Flight of Iraq Christians eases but UN remains concerned

Police reinforcements have helped stem the flight of Christians from their homes in Mosul, a local official said on Monday, as the United Nations voiced concern at the community’s plight in the northern Iraqi city.

One Christian was killed and his nephew wounded late on Sunday when gunmen opened fire in the eastern neighbourhood of Hay al-Ekhaa, the latest in a spate of a dozen murders of Christians in the city over the past fortnight.

On Monday there were no reports of violence after nearly 1,000 additional police moved into the city the previous day.

The head of Mosul’s bureau of displaced people, Jaweat Ismael, said there was “no new wave of displacements” on Monday after the exodus of nearly 1,000 families since Friday.

An AFP correspondent said Mosul was full of police manning checkpoints and patrolling churches and residential neighbourhoods in the multi-religious city while volunteer organisations, including the Red Crescent and various church groups, were handing out food and water.

The United Nations special representative to Iraq Staffan de Mistura expressed concern at the violence targeting Christians in Mosul and “strongly condemned” the murder of civilians.

“These acts are aimed to fuel tensions and exacerbate instability at a critical time,” he said in a statement.

The envoy “expressed his concern at the spike in violence that has targeted the Christian communities in recent days, particularly in and around Iraq’s northern city of Mosul.”

He noted the exodus of families from Mosul and said the United Nations was assessing the situation closely.

It had provided help to 102 families as well as emergency assistance on Sunday to another 400, he said.

De Mistura noted that the displacement of families came at a time of heightened tension over minority representation in provincial elections.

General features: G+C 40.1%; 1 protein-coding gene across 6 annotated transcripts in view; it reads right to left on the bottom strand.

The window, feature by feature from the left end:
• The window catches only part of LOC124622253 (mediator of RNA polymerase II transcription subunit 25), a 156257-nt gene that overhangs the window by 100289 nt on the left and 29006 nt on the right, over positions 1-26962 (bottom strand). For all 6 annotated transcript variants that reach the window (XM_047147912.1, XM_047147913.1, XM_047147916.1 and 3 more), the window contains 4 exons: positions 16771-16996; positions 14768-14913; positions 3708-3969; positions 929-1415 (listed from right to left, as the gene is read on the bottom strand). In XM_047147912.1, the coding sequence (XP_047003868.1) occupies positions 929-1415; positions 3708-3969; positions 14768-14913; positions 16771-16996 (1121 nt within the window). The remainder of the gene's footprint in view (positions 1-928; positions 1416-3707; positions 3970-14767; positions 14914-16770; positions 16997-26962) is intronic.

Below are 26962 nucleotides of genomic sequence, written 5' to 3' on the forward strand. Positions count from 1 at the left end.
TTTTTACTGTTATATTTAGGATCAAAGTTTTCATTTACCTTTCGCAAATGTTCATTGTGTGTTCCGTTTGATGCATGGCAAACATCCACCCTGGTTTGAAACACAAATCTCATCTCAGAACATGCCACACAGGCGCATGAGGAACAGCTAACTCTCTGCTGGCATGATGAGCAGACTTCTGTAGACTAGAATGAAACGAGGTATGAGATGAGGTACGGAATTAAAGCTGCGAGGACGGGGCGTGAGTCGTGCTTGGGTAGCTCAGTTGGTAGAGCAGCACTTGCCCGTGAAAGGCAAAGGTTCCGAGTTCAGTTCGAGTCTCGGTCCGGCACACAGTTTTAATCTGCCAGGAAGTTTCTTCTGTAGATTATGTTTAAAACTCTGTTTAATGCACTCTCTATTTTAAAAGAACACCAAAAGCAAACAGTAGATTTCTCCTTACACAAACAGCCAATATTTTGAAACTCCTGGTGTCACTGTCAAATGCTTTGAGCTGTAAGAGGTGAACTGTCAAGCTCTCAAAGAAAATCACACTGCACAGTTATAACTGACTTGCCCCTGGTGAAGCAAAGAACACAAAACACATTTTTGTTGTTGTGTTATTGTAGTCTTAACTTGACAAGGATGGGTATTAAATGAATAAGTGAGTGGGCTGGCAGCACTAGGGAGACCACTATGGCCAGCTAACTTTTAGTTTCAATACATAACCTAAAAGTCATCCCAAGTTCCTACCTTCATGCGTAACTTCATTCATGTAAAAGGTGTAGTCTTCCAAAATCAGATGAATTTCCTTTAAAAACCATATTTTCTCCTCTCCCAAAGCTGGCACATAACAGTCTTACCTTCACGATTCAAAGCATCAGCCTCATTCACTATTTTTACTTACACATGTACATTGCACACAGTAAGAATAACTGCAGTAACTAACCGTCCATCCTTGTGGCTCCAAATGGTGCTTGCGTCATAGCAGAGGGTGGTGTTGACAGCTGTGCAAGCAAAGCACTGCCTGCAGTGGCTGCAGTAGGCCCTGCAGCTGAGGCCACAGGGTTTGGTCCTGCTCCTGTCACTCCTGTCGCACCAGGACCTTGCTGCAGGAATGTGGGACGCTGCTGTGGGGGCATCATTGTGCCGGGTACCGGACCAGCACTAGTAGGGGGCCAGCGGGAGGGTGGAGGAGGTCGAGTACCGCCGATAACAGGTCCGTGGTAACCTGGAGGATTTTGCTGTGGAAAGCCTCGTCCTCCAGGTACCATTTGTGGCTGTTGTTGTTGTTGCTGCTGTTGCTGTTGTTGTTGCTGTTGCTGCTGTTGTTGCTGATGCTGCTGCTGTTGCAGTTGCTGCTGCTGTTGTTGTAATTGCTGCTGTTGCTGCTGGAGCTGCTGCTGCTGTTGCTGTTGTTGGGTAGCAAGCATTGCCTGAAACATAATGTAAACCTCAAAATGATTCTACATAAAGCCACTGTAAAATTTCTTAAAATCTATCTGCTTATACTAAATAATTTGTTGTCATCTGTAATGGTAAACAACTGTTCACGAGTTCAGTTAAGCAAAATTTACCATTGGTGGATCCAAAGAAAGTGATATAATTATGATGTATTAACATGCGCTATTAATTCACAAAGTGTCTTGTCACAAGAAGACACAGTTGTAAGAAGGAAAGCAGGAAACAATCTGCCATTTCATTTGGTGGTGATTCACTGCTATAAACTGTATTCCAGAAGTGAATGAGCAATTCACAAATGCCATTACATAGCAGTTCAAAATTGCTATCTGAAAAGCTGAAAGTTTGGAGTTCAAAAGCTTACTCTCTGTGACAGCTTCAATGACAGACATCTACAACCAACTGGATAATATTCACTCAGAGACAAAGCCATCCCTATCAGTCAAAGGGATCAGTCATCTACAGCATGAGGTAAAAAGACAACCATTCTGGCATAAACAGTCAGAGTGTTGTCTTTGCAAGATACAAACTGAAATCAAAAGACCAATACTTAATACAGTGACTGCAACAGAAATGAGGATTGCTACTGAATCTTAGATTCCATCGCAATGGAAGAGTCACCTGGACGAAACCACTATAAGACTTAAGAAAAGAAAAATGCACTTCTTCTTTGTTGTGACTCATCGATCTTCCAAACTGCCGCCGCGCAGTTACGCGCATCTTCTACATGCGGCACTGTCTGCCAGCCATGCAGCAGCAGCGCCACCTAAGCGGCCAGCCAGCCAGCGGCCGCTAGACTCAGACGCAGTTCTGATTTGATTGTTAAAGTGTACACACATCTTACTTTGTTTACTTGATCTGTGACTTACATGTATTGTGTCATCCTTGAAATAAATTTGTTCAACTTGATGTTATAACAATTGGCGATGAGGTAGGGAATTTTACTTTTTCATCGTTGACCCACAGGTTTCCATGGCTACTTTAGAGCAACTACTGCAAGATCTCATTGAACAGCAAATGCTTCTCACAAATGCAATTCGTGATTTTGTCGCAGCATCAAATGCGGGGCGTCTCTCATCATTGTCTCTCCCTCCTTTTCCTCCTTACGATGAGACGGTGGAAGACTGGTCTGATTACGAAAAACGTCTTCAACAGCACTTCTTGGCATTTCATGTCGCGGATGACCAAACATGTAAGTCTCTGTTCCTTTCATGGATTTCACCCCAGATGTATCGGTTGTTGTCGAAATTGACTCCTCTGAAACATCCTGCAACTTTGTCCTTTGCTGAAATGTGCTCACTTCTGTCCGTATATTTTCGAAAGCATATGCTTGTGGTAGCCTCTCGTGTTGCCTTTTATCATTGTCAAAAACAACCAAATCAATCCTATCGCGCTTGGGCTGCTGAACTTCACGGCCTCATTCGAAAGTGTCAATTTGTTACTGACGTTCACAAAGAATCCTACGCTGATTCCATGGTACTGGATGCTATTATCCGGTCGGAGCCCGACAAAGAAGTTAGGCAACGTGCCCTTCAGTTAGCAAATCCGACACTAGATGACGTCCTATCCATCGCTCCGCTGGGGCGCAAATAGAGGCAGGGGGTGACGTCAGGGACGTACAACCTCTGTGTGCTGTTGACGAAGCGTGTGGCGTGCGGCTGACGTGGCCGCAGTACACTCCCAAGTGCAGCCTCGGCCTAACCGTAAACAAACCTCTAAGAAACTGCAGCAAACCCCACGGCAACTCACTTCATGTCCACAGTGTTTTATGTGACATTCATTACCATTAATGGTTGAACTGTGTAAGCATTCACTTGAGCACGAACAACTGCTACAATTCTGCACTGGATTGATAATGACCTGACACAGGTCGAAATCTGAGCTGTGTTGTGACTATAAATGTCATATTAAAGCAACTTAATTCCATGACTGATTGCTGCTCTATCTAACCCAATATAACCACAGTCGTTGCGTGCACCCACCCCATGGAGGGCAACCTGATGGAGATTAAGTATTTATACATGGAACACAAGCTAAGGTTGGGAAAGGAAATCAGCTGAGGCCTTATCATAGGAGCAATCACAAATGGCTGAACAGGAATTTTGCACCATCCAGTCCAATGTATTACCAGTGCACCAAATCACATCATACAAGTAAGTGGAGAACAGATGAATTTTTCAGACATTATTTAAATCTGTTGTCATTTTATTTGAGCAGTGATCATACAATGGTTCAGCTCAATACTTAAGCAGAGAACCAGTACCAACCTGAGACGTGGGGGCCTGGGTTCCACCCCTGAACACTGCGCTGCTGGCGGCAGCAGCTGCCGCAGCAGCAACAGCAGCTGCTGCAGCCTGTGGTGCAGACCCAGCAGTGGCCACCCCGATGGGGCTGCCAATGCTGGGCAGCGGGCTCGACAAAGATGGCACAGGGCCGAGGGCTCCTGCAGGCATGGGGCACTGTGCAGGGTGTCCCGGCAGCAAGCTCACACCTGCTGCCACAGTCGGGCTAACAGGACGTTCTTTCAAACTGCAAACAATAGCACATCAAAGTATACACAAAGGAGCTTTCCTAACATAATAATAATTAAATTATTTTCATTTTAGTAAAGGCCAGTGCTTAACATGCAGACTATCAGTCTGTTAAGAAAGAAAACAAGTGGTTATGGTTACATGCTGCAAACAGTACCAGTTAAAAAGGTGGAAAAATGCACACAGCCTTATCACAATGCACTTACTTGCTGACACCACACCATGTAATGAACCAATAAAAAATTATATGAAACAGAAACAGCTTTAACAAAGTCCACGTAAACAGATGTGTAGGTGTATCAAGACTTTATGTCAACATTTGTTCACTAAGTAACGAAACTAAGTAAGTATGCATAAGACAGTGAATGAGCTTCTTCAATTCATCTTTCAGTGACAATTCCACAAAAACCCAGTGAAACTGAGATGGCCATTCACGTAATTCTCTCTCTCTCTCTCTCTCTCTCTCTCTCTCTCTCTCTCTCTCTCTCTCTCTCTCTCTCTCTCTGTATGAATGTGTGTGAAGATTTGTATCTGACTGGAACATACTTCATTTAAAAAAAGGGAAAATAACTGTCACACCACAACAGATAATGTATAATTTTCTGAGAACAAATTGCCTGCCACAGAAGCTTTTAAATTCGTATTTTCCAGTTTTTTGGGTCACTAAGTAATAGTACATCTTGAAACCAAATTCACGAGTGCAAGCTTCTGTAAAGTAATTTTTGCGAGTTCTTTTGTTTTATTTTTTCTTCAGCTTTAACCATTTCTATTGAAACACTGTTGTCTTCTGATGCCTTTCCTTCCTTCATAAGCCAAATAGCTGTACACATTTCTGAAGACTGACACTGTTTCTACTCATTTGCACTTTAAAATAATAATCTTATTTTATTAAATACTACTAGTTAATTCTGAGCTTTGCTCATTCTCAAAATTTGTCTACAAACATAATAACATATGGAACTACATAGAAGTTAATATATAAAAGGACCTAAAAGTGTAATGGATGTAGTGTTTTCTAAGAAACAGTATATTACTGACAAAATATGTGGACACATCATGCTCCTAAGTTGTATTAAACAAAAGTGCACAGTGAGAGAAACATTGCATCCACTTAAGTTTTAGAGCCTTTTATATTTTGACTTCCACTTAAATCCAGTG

Iraq’s 275-member parliament passed a controversial law last month that will allow provincial elections to go ahead in early January, but crucially it struck a clause that would have reserved seats on local councils for Christians.

“Iraq’s minorities have historically been, and remain an integral part of the country and its social fabric, enriching both its culture and politics,” de Mistura said.

“Respecting and guaranteeing the political and legal rights of minorities in Iraq is fundamental to a stable and democratic future for the country.”

Iraq’s third largest city, US and Iraqi commanders consider Mosul to be the nation’s most dangerous centre and the last urban stronghold of Al-Qaeda.

Since the US-led invasion of 2003 more than 200 Christians have been killed across Iraq and a string of churches attacked, with the violence intensifying in recent weeks, particularly in the north.

Around 800,000 Christians lived in Iraq at the time of the US-led invasion, but the number has since shrunk by around a third as the faithful have fled the country, according to the Chaldean archbishop of the northern oil city of Kirkuk, Louis Sako.

On Sunday, Prime Minister Nuri al-Maliki ordered an investigation into the attacks on Christians and pledged to take all steps necessary to protect the threatened community.

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